And so we were talking about that. I still want to do that But during the process of that I happen to mention the film we were doing to her and I don’t know why But she said look, you know, I rep this I rep this winery and they’re Persian and you have to meet Mo they’re the sweetest people, but they’re also really, really, really dedicated to making people understand what they’ve been through.

And so I got on the zoom with Mo and his daughter, Nassim, who I believe is like the president of sales or, and he has three daughters and each one of them do something very interesting. One does events. One does one is the winemaker there. Um. And one is Nassim and so Nassim and him got on the zoom and I was asking them questions and Moe would go to answer and Nassim would cut him off.

And she would do the thing that I think a lot of daughters do with fathers where it’s like, you know, you’re misremembering, let me tell you how it really happened. And it’s like this kind of like daughter explaining, which I find very, very adorable, but also really, really interesting. And to see a woman.

Like the seam who’s so strong and so interesting and so fascinating. And then Moe, who’s this guy who’s seen more life than I will ever in five lifetimes, he’s done more and been through more hell and, you know, got one of the most beautiful families. I was looking at this and I’m like, this guy. And the way he interacts with his children and the way he is patient with them, and I have daughters, they talk to me the same way.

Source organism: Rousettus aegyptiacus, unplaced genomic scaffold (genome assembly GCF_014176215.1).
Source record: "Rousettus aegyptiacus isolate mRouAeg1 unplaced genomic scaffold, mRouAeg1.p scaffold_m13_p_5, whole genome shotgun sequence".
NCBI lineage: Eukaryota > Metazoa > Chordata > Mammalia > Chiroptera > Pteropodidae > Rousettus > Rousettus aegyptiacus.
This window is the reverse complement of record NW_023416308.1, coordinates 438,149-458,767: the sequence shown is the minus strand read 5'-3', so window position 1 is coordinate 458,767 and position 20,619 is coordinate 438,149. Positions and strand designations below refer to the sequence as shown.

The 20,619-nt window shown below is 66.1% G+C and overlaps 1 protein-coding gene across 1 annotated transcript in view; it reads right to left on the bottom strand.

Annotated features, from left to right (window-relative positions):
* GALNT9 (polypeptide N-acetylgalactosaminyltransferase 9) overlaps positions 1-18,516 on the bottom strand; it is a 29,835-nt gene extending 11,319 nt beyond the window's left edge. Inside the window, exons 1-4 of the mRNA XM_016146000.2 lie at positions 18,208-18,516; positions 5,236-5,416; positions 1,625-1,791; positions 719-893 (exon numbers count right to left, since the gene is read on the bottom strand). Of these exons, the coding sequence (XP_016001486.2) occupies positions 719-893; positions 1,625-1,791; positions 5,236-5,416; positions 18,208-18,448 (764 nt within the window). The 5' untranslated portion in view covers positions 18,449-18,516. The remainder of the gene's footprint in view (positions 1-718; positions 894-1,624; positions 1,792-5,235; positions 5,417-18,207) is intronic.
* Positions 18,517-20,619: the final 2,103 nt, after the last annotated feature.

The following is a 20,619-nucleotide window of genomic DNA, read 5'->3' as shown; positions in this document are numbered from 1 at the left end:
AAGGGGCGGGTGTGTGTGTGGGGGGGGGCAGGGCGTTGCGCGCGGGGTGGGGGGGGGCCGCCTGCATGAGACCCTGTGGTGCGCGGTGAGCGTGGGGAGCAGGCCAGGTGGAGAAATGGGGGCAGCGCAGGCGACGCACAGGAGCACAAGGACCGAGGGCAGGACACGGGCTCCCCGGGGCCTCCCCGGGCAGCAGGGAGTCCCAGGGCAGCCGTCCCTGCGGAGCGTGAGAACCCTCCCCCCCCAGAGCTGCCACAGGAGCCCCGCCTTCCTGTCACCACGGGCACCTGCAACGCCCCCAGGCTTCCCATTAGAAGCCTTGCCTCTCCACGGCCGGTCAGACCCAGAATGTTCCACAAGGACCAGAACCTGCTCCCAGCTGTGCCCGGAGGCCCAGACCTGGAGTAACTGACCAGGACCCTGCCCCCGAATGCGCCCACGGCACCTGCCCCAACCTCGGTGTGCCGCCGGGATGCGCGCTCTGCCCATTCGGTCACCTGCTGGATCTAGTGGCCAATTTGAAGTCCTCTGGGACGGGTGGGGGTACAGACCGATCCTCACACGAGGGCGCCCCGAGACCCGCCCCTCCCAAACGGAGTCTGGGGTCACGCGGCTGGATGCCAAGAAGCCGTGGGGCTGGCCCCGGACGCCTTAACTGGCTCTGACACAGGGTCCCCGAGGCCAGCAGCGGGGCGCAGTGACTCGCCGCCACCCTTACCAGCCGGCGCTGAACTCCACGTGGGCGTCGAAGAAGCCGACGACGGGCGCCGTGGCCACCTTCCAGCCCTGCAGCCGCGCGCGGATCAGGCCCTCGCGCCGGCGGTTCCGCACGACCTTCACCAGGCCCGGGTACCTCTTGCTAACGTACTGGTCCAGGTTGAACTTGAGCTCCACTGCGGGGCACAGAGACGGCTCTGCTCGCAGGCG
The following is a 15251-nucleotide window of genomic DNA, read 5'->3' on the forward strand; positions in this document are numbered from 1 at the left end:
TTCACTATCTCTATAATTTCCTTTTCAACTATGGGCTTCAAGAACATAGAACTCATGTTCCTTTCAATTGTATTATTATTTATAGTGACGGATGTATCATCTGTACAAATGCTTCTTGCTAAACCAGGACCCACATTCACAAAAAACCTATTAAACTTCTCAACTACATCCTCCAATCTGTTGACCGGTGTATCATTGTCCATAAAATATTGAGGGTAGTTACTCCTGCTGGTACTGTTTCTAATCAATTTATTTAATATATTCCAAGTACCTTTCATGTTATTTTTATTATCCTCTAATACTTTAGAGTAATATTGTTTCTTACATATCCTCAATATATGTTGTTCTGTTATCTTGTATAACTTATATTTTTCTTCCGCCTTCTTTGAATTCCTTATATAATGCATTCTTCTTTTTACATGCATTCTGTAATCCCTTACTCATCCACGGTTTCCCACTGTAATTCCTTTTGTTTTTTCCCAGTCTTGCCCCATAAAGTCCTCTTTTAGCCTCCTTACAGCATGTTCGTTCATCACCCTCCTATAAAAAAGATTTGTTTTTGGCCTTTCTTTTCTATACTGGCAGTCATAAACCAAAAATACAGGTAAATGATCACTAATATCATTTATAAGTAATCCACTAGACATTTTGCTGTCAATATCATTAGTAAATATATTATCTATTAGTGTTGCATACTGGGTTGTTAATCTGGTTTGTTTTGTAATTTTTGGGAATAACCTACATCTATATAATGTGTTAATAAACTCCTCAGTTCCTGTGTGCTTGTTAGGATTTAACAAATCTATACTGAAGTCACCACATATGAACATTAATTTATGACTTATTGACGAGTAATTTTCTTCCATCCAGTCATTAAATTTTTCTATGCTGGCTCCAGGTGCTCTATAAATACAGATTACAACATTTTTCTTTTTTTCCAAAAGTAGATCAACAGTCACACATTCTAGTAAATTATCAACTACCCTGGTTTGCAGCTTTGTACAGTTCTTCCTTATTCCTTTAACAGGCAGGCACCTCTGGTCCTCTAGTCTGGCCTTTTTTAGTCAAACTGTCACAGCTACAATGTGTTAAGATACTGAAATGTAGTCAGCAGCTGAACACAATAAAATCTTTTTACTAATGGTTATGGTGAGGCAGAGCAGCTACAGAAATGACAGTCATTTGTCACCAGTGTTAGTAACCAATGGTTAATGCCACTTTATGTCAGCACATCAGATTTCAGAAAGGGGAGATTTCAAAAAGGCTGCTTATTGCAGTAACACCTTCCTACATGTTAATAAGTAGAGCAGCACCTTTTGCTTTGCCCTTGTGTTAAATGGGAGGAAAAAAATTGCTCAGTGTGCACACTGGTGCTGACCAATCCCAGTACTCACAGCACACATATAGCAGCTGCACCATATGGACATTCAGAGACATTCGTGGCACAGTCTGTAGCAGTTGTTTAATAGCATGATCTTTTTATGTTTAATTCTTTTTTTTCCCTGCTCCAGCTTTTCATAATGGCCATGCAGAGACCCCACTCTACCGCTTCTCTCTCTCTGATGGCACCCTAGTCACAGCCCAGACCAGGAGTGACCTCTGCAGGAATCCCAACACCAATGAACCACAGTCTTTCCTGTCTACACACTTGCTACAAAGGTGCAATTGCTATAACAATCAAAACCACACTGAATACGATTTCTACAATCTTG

You know, they dad, you’re wrong. Here’s what happened. You didn’t, you know, and to see this kind of mirror was when I realized this is a real, this is a father daughter film. It’s not just a wine film. It’s not a geopolitical thing. It’s a story about daughters who are going to be taking over. And doing a better job at what their father did.

And so, I think it changed the whole movie again for me where I realized really what we were making. And so that’s kind of how Maysara came in, and it helps that they make just an incredible wine. I mean, they make many incredible wines, but their Pinot is fantastic. And, you know, to have the wine in the film live up to how rich the story is, is a rarity, honestly.